The little stack of books above doesn’t look like much, but of all the Japanese things I’ve collected over the years they are the most precious of all. Each book contains stamps collected from train stations, attractions, and temples or shrines around Japan we visited during our two navy tours and other trips. Encouraged by my English students, I began collecting stamps during our first tour (1980-1983), and dutifully wrote the name and date of each station or place visited on the page to remember the visit, and one of my students wrote “memories of Japan” on the front of my first book (the green one). For the most part the books went everywhere with me because I never knew when I would be somewhere and able to collect a new stamp.
There are over 9,000 train stations (eki) throughout Japan. Most of these stations have a unique stamp (or even two) that highlights a particular attraction or novelty that the town or area is known for, from festivals to bridges to food. The stamp designs are detailed, and are a fun to way to collect memories of places visited. The stamp is usually located at the entrance to most train stations, but sometimes I had to do some searching to find it. One other issue that popped up now and again was the provided stamp pad was dry, and I could barely get a print in my book (some hard-core collectors supposedly carry their own stamp pad). Occasionally I would come across a stamp but I did not have my stamp book on me, but many places had a stack of paper that I could use and I would glued the stamp into my book later. Eki stamps are not limited to train stations though. Most tourist attractions, including castles, museums, amusement parks, hot springs and so forth, have stamps as well.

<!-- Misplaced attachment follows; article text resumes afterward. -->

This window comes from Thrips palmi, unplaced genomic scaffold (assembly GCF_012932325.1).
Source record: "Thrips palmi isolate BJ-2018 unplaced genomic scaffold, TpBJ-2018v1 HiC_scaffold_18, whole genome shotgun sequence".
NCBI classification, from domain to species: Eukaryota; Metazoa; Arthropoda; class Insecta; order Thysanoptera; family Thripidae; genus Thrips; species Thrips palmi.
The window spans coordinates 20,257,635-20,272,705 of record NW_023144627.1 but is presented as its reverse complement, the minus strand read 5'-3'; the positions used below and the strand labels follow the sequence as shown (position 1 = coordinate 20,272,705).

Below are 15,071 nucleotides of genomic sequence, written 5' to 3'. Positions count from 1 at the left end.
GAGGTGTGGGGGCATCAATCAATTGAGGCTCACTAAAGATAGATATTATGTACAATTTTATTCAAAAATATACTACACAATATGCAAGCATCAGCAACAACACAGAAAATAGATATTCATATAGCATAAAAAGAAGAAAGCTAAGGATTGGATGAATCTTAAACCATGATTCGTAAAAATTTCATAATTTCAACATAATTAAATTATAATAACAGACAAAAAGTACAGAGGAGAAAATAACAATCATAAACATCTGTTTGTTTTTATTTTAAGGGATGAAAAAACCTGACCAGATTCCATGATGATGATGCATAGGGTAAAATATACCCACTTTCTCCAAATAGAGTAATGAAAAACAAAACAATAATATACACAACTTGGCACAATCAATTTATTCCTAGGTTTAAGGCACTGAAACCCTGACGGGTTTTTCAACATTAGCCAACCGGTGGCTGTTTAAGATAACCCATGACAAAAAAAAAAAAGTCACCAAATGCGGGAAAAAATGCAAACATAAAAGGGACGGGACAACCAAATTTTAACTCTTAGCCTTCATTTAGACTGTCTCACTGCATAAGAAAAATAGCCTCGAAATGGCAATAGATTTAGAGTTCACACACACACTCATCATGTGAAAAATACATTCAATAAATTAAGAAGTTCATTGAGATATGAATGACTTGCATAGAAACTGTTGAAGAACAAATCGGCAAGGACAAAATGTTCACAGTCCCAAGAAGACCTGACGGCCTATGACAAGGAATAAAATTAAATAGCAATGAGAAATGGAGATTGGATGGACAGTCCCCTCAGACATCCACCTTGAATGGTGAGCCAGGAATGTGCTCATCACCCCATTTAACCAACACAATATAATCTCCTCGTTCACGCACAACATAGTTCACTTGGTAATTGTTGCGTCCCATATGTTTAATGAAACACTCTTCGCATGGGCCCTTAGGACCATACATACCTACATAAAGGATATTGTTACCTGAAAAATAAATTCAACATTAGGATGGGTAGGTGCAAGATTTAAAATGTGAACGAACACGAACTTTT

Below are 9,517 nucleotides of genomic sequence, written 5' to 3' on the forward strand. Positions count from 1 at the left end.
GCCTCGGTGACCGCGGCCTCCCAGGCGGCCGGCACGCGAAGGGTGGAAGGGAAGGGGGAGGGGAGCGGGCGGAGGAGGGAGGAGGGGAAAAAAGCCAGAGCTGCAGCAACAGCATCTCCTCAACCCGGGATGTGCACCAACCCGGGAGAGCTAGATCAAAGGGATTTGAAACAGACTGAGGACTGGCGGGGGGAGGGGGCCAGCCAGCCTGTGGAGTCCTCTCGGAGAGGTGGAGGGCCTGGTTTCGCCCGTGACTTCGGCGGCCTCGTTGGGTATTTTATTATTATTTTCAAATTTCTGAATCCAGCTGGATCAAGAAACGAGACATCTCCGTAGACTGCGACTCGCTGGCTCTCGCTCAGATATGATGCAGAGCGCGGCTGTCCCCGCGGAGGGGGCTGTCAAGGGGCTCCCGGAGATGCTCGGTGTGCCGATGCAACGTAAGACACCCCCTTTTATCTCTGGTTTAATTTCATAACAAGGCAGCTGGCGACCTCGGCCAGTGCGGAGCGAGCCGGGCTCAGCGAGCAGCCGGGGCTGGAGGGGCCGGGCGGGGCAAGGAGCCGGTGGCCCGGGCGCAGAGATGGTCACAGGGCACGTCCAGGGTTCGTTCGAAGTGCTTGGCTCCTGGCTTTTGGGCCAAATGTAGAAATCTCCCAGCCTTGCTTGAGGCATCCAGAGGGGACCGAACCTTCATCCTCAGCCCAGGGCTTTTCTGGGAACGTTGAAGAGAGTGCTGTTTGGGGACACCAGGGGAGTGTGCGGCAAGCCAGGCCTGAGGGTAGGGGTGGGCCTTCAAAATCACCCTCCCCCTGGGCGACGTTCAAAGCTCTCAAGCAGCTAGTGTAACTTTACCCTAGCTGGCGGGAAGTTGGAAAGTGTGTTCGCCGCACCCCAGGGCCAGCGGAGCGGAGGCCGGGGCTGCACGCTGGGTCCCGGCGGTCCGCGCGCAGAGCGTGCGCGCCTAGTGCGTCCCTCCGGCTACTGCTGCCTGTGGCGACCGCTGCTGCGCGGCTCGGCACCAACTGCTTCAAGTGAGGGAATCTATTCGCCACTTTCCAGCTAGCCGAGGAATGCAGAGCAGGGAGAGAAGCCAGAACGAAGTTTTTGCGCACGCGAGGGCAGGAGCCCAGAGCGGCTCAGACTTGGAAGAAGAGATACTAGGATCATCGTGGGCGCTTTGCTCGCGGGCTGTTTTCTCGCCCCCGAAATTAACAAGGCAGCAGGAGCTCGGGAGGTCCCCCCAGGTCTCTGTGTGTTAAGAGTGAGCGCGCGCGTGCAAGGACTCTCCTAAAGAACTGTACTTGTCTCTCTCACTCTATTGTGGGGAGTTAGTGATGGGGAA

A special kind of stamp are goshuin, obtained at Buddhist temples or Shinto shrines. There is usually a special window at bigger temples or shrines where a small fee ($3 or so) is paid, and a monk or priest puts a stamp in the book and then writes the name, date, and maybe a blessing in beautiful calligraphy over the stamp. There are literally thousands of temples and shrines around Japan, and goshuin can technically be obtained at most of the bigger ones. Some people collect goshuin exclusively, but others, like me, mix them with their eki stamps.
Stamp collecting in Japan is very, very popular among all ages. There is often a “stamp rally” going on somewhere in Japan, where special books can be picked up and a prize earned for filling all the spots with stamps. Our grandson participated in one a couple of years ago, filled his book and earned two tickets to see Moana! I think I paid around $4 each for my books back in the day, but the traditional silk-covered accordion books are available for sale at most temples and shrines for around $10 now. Other stamp books, some of handmade paper, can be found in souvenir shops. It’s a small price to pay though to develop a wonderful collection of memories of places visited in Japan.